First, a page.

Worried about someone?
You may have a feeling that someone you know isn't OK and may benefit from counselling. The person you're worried about may be facing challenges at university, relationship issues or a break-up, difficult family situations, loneliness, depressed mood or anxiety, the death of a loved one, or other situations which are impacting on their personal wellbeing or everyday life. They may also be distressed or simply not seem like themselves without being able to identify a cause.
What can you do to support someone who is not OK?
- Approach the person with your observations and express your care and concern
- Listen to the person - try your best to set aside judgement, and don't rush to fix or advise
- Ask the person "How can I help?"
- Encourage them to consider linking in with other people in their support network, helpful ways they have coped in the past, and what actions they could take now
- Encourage them to seek professional help when it seems necessary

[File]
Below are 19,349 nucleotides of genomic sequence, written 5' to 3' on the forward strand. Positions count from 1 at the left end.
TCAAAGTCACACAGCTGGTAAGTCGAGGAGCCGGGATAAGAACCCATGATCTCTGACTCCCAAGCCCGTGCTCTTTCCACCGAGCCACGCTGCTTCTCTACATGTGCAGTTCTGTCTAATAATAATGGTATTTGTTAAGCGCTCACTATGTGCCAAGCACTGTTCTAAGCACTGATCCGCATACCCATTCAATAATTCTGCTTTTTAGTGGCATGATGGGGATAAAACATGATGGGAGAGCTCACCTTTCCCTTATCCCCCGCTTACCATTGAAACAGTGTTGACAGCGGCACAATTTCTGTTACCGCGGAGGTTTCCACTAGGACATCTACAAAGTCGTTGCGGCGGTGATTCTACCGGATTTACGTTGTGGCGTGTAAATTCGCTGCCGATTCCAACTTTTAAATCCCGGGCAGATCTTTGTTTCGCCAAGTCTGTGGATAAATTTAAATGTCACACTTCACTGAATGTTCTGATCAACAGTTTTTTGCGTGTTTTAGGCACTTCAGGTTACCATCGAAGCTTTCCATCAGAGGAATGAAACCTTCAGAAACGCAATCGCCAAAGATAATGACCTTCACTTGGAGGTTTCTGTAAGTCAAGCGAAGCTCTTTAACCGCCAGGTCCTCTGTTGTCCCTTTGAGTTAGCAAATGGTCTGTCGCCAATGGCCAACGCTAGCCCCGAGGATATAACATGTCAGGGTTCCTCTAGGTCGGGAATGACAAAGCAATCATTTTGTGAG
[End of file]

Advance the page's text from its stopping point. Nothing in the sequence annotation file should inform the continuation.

- Be realistic about what you can offer - don't get involved beyond what seems comfortable or appropriate to you
- Remember your responsibility to look after yourself
If people maintain contact with you after discussing a referral, continue to be supportive and encouraging, but stay within your realm of responsibility. Remember, readiness is an essential component of effective help, and your support may enable them to seek further assistance later.
Counselling cannot work effectively unless it is voluntary and people hold some hope that it can lead to relief. If people attend from a sense of obligation, they might not be able to talk freely. Raise the idea of seeing a counsellor without forcing the issue. While you might give the phone number or mention the name of a Counsellor/service you know, you should not ordinarily make the appointment on their behalf.
In rare instances, when people are in crisis, it may be helpful to phone the Service for them, but it is still best to let them do the talking if they can.
Please call us if you are uncertain about making a referral, or you are worried about someone. Staff at Counselling and Psychological Services welcome the opportunity to help in this way. If you are concerned about the seriousness or urgency of a problem but the person is unwilling to be referred, please discuss it with us.
If you are a Staff member worried about a student, please refer to more specific information hereabout how you can support a student of concern.